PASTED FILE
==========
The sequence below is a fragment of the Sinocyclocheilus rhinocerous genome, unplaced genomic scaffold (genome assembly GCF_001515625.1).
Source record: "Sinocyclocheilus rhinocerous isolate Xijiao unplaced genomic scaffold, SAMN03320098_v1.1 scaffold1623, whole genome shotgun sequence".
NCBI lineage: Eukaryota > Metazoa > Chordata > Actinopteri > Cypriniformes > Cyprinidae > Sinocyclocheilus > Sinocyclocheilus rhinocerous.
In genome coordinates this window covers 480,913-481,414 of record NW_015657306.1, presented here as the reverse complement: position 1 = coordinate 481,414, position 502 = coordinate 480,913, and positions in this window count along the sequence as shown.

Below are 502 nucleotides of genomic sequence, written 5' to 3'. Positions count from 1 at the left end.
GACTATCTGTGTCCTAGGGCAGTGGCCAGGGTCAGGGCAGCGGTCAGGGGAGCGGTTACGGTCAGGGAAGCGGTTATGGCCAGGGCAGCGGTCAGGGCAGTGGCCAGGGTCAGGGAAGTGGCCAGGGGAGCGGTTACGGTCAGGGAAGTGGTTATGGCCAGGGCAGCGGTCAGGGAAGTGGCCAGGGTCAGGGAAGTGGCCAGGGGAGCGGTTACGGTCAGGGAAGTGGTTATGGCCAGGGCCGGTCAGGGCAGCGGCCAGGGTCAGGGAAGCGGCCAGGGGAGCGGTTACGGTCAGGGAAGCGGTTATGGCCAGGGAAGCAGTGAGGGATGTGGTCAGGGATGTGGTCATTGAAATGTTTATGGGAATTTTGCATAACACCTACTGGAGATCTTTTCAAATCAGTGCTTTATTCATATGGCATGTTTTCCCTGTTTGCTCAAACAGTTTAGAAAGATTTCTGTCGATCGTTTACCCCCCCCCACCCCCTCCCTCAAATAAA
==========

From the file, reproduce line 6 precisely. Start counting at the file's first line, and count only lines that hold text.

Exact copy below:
GACTATCTGTGTCCTAGGGCAGTGGCCAGGGTCAGGGCAGCGGTCAGGGGAGCGGTTACGGTCAGGGAAGCGGTTATGGCCAGGGCAGCGGTCAGGGCAGTGGCCAGGGTCAGGGAAGTGGCCAGGGGAGCGGTTACGGTCAGGGAAGTGGTTATGGCCAGGGCAGCGGTCAGGGAAGTGGCCAGGGTCAGGGAAGTGGCCAGGGGAGCGGTTACGGTCAGGGAAGTGGTTATGGCCAGGGCCGGTCAGGGCAGCGGCCAGGGTCAGGGAAGCGGCCAGGGGAGCGGTTACGGTCAGGGAAGCGGTTATGGCCAGGGAAGCAGTGAGGGATGTGGTCAGGGATGTGGTCATTGAAATGTTTATGGGAATTTTGCATAACACCTACTGGAGATCTTTTCAAATCAGTGCTTTATTCATATGGCATGTTTTCCCTGTTTGCTCAAACAGTTTAGAAAGATTTCTGTCGATCGTTTACCCCCCCCCACCCCCTCCCTCAAATAAA